Artist duo Adam Frezza and Terri Chiao (pictured), collaboratively known as Chiaozza, will discuss their newest paintings and sculptures at Uprise Art gallery, while on the Lower East Side, New York design magazine Sight Unseen is presenting work by emerging and mid-career talent, including Brooklyn-based ceramicist Danny Kaplan. “New York’s design week does have a commercial element but it’s also very representative of the talent in this city, especially its independent studios,” Sight Unseen’s co-founder Monica Khemsurov tells The Monocle Minute. “You get a real sense of the American scene.”

Image: Andrea Pugiotto


Building the future

The Venice Biennale’s international architecture exhibition opens to the public tomorrow. At the pavilions of the Giardini and in the halls of the Arsenale, participating designers, including David Adjaye, Mariam Issoufou Kamara and Theaster Gates, will present their responses to curator Lesley Lokko’s “The Laboratory of the Future” theme. The Ghanaian-Scottish architect’s brief encourages designers to create installations that explore architectural concepts rather than simply present models of built work.

This approach aims to encourage a dialogue between architects and the public about how to build a more inclusive and sustainable world (visitor numbers at last year’s art biennale were up 35 per cent to more than 800,000 people and there are hopes for a similar boost for this year’s architecture iteration). “I don't know if, at the biennale’s end in six months’ time, we will have a sense of what the laboratory has produced,” Lokko tells The Monocle Minute. “But I’m hoping that participants and spectators will have a strong sense of what it was like to have taken part in the experiment.”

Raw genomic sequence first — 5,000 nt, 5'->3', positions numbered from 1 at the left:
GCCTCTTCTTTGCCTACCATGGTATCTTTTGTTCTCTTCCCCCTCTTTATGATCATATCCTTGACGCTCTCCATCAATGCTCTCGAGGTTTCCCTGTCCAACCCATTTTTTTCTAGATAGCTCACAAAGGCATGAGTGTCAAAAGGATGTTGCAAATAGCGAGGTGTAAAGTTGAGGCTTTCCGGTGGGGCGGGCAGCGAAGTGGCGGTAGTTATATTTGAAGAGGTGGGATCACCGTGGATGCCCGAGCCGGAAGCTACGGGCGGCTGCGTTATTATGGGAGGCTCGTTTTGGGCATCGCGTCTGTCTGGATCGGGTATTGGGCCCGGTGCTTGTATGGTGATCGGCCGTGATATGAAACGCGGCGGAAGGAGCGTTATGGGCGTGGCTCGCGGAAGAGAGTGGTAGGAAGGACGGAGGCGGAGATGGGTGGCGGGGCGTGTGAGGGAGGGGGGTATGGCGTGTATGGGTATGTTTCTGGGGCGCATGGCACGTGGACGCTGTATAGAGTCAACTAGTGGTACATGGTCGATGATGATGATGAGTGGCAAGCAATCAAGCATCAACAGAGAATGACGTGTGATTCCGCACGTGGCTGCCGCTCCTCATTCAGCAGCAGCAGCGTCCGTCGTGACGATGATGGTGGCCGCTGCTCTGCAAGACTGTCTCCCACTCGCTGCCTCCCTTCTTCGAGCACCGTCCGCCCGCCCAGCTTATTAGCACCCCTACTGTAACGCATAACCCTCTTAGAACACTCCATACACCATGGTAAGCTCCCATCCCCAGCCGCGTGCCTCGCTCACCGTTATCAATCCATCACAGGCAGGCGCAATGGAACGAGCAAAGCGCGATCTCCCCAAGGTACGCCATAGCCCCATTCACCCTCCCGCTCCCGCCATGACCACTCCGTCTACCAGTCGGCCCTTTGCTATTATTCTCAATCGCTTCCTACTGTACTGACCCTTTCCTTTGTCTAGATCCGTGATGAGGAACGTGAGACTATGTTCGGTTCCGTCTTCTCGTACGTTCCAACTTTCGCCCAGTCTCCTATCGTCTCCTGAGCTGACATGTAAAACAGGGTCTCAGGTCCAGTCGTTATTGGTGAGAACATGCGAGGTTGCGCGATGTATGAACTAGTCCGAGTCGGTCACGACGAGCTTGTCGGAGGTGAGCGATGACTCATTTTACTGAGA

For more from the public opening of the Venice Biennale’s international architecture exhibition, tune in to this week’s episode of ‘Monocle on Sunday’ at 09.00 UK time.

Image: Alamy

Monocle Radio / The Urbanist

Verkehrskanzel, Berlin

Paige Reynolds visits a relic of Berlin’s infrastructure that speaks to our cities’ less automated histories.

Monocle Films / Global

Monocle preview: May issue, 2023

Monocle’s third annual Design Awards honour the top 50 objects, places and designers that have popped onto our radar over the past year. Expect stunning buildings, cosy furniture and saké in cans. Elsewhere in Issue 163, we find out how Russia recruits spies (and why it needs to), set up home at the world’s premier property fair and step out in spring fashion.